So the whole idea is that these lectures that my main character (Prof. Elena Soler) gives is what kind of moves the story along… I’ll be honest, this one is a little tricky to plot…
Who, at some point in school, had to do community service?
Did you like it, was it fun and you felt fulfilled, or did it feel like you were just checking an obligatory box and tried to move on to the next obligatory box?
When we are asked by a third party to do something for someone, or many someones, one hundred percent it can feel insincere and insignificant. We all see our time as valuable, and sometimes, it feels difficult to give that time to serve others. It might feel like a sacrifice.
Maybe you feel like service work is for all those religious missionaries—whether they’re the ones riding on bicycles going door to door or they’re the old-timey ones going to isolated villages and tribes in forests and safaris. Maybe you feel like service is something beneath you—we do call janitorial, retail, and food parts of the “service industry.” You hear people say, “Oh, I had one customer or food service job, never again!”
We look down on these roles but they are so important. You could have the best surgeon in the best hospital in the world, and if the janitorial crew revolts and goes on strike, that operating room isn’t going to mean anything because it isn’t safe anymore.
Now, I’m not saying that in order to connect with others you have to all drop everything and go into customer service. It’s not for everyone, it’s a hard job. People are often ungrateful and rude, and you try not to take it personally, but sometimes it’s unavoidable. Then you get that one person who is so thankful for you and what you’re doing, that’s what keeps you going.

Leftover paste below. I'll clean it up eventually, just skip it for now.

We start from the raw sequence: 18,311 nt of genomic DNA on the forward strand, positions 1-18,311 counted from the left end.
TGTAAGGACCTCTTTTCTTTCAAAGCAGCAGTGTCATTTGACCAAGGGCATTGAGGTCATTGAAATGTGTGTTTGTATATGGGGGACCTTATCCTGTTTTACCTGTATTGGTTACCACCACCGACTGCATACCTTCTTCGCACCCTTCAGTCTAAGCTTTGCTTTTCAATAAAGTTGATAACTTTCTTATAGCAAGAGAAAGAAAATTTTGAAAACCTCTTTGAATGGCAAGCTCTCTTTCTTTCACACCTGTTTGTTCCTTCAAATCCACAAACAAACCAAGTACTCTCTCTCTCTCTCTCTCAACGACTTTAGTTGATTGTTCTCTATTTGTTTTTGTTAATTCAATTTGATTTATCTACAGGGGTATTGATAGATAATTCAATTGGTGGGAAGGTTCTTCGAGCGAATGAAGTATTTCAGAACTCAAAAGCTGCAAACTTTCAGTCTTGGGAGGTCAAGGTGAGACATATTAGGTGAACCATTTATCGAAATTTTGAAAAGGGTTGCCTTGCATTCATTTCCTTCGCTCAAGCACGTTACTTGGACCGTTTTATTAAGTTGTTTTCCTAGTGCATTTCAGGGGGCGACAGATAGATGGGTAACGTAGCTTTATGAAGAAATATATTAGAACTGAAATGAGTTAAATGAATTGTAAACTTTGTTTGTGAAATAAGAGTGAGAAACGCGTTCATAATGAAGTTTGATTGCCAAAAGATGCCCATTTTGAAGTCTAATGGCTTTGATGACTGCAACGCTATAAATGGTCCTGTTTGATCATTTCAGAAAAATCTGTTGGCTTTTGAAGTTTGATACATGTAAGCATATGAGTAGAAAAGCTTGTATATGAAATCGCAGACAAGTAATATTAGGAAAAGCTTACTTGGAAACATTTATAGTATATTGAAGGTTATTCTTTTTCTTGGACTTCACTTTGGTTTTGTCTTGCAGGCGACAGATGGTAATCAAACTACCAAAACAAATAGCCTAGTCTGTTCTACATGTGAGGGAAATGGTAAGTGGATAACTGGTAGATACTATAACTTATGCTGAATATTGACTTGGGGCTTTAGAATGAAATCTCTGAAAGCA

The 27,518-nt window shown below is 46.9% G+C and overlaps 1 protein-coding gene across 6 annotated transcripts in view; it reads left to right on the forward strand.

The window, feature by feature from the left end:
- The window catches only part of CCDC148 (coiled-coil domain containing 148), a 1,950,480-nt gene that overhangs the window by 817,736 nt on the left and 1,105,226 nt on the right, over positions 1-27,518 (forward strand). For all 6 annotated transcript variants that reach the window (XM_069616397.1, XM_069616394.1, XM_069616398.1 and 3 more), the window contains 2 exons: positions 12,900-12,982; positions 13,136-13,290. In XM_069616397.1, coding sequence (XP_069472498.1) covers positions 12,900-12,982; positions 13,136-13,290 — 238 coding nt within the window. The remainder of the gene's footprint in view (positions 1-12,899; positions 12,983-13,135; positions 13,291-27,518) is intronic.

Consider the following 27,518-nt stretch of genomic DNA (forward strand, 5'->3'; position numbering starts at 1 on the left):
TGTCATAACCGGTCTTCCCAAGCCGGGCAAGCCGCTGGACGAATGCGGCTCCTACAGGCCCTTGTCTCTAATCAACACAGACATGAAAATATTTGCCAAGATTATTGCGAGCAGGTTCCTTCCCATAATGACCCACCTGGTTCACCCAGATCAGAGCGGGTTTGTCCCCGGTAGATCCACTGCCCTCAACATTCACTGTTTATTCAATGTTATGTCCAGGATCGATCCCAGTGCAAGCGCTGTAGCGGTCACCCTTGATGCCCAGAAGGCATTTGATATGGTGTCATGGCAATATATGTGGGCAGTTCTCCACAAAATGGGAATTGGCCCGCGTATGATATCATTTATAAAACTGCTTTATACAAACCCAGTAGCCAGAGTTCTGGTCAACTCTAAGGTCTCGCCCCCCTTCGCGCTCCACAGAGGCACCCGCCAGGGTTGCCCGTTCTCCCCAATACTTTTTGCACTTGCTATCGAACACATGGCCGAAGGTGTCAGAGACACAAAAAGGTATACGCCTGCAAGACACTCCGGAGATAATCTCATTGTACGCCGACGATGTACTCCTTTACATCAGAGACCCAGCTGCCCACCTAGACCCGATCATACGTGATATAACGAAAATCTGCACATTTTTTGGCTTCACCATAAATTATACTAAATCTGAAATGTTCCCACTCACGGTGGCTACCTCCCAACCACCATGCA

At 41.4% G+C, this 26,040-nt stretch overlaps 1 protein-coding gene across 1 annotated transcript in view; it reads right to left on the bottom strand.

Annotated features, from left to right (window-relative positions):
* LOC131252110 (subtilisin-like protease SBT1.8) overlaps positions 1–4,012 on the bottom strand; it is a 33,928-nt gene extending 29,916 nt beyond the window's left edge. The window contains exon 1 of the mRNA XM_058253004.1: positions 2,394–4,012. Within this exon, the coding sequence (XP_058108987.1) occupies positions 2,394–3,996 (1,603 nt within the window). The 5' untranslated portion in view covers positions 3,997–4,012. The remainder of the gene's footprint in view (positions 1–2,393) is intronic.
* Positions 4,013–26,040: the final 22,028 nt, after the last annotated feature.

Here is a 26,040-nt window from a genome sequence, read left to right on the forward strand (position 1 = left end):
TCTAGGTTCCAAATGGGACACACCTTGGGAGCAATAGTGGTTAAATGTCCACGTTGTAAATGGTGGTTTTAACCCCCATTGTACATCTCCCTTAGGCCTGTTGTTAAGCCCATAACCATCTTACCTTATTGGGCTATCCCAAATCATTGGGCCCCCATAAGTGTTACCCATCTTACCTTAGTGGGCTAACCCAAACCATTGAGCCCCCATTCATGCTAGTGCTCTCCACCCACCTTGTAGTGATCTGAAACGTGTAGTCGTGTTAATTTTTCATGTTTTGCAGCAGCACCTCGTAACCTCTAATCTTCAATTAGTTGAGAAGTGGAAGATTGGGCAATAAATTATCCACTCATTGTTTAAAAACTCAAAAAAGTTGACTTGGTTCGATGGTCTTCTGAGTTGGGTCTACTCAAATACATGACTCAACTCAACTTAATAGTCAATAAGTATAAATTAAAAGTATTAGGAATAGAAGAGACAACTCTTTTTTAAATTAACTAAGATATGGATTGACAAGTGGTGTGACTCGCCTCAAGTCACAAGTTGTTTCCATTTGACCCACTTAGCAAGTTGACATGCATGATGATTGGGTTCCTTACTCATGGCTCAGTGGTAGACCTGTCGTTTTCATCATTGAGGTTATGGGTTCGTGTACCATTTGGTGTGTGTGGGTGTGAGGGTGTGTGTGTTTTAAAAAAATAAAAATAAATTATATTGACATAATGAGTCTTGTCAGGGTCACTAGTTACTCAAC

So, service. Service doesn’t have to be picking up after people or teaching them. Service can be something as small as saying, “Hey, if you need to talk, I’m here for you.” And then when that person does come to talk, you actually listen.
Service can be you reaching out to a friend and telling them you just need a little support and they have your back instantly. It can be giving advice, or giving assistance. Service doesn’t have to be big or small.
But what it does have to be is selfless. Think back again to my question earlier about community service for school—true, you served a need; true, you helped someone; and maybe whomever you helped was truly grateful. But did you feel like you made a difference?
Service goes both ways—it’s cliché and corny, but when you help others, you help yourself. When you cut corners, you’re only hurting yourself.
To serve—and perhaps, for all intents and purposes, it isn’t “serving” at all, but rather “supporting”—so, to support others, you create a little karma for yourself so that next time you’re in a jam, you have someone who owes you.
But, don’t take this in a Brando-Godfather way, when you support someone, they don’t necessarily owe you. But they owe it to pay your support forward; and someone else’s act of support will pay it forward to you.
Honestly, it’s almost like that “Seven Degrees to Kevin Bacon,” thing—if we all try to make the effort to support one other person, eventually, and maybe many times over, it will come back to you.
Acts of service, or support, don’t have to be grandiose. They can be simple, but what connects them all is the fact that we take a time to step out of our own lives and focus on someone else. We take that moment to be mindful and selfless, and others see that. Others are inspired by that. It might be a little delay between what you inspired and how they act, but in that moment where you show support, you’ve started a little chain of reaction of connecting others.